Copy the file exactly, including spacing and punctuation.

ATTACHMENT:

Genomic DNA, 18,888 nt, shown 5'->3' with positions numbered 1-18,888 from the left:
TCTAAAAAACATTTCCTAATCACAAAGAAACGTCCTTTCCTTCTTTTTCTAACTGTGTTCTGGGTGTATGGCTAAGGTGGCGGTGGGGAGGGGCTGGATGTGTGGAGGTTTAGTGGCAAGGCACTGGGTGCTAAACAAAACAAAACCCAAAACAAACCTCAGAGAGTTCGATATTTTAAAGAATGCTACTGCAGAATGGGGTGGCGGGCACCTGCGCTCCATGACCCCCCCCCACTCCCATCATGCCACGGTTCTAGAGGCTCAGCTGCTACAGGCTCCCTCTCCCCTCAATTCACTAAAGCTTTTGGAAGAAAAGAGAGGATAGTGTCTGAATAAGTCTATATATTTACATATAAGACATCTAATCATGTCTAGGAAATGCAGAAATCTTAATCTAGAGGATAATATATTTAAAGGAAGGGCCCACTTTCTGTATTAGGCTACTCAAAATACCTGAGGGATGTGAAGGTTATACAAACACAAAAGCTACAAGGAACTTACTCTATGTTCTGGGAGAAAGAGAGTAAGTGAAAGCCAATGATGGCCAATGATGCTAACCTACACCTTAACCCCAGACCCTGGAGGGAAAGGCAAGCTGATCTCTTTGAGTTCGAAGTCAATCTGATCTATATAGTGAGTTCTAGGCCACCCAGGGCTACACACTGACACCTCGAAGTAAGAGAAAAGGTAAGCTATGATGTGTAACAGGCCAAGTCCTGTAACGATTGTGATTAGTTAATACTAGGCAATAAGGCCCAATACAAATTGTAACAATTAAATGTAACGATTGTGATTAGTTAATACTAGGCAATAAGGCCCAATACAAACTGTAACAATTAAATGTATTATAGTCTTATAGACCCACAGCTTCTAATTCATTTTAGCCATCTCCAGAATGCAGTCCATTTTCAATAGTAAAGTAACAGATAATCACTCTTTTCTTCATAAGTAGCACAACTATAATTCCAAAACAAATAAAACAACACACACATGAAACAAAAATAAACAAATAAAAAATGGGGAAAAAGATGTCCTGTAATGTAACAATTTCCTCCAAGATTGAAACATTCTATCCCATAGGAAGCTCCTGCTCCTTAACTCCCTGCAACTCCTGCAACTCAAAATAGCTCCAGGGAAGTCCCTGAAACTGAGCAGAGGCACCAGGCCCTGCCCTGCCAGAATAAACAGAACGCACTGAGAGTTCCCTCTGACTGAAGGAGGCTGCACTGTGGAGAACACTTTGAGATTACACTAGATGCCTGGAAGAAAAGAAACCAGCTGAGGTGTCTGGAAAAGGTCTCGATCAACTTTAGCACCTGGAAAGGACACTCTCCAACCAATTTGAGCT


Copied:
Genomic DNA, 18,888 nt, shown 5'->3' with positions numbered 1-18,888 from the left:
TCTAAAAAACATTTCCTAATCACAAAGAAACGTCCTTTCCTTCTTTTTCTAACTGTGTTCTGGGTGTATGGCTAAGGTGGCGGTGGGGAGGGGCTGGATGTGTGGAGGTTTAGTGGCAAGGCACTGGGTGCTAAACAAAACAAAACCCAAAACAAACCTCAGAGAGTTCGATATTTTAAAGAATGCTACTGCAGAATGGGGTGGCGGGCACCTGCGCTCCATGACCCCCCCCCACTCCCATCATGCCACGGTTCTAGAGGCTCAGCTGCTACAGGCTCCCTCTCCCCTCAATTCACTAAAGCTTTTGGAAGAAAAGAGAGGATAGTGTCTGAATAAGTCTATATATTTACATATAAGACATCTAATCATGTCTAGGAAATGCAGAAATCTTAATCTAGAGGATAATATATTTAAAGGAAGGGCCCACTTTCTGTATTAGGCTACTCAAAATACCTGAGGGATGTGAAGGTTATACAAACACAAAAGCTACAAGGAACTTACTCTATGTTCTGGGAGAAAGAGAGTAAGTGAAAGCCAATGATGGCCAATGATGCTAACCTACACCTTAACCCCAGACCCTGGAGGGAAAGGCAAGCTGATCTCTTTGAGTTCGAAGTCAATCTGATCTATATAGTGAGTTCTAGGCCACCCAGGGCTACACACTGACACCTCGAAGTAAGAGAAAAGGTAAGCTATGATGTGTAACAGGCCAAGTCCTGTAACGATTGTGATTAGTTAATACTAGGCAATAAGGCCCAATACAAATTGTAACAATTAAATGTAACGATTGTGATTAGTTAATACTAGGCAATAAGGCCCAATACAAACTGTAACAATTAAATGTATTATAGTCTTATAGACCCACAGCTTCTAATTCATTTTAGCCATCTCCAGAATGCAGTCCATTTTCAATAGTAAAGTAACAGATAATCACTCTTTTCTTCATAAGTAGCACAACTATAATTCCAAAACAAATAAAACAACACACACATGAAACAAAAATAAACAAATAAAAAATGGGGAAAAAGATGTCCTGTAATGTAACAATTTCCTCCAAGATTGAAACATTCTATCCCATAGGAAGCTCCTGCTCCTTAACTCCCTGCAACTCCTGCAACTCAAAATAGCTCCAGGGAAGTCCCTGAAACTGAGCAGAGGCACCAGGCCCTGCCCTGCCAGAATAAACAGAACGCACTGAGAGTTCCCTCTGACTGAAGGAGGCTGCACTGTGGAGAACACTTTGAGATTACACTAGATGCCTGGAAGAAAAGAAACCAGCTGAGGTGTCTGGAAAAGGTCTCGATCAACTTTAGCACCTGGAAAGGACACTCTCCAACCAATTTGAGCT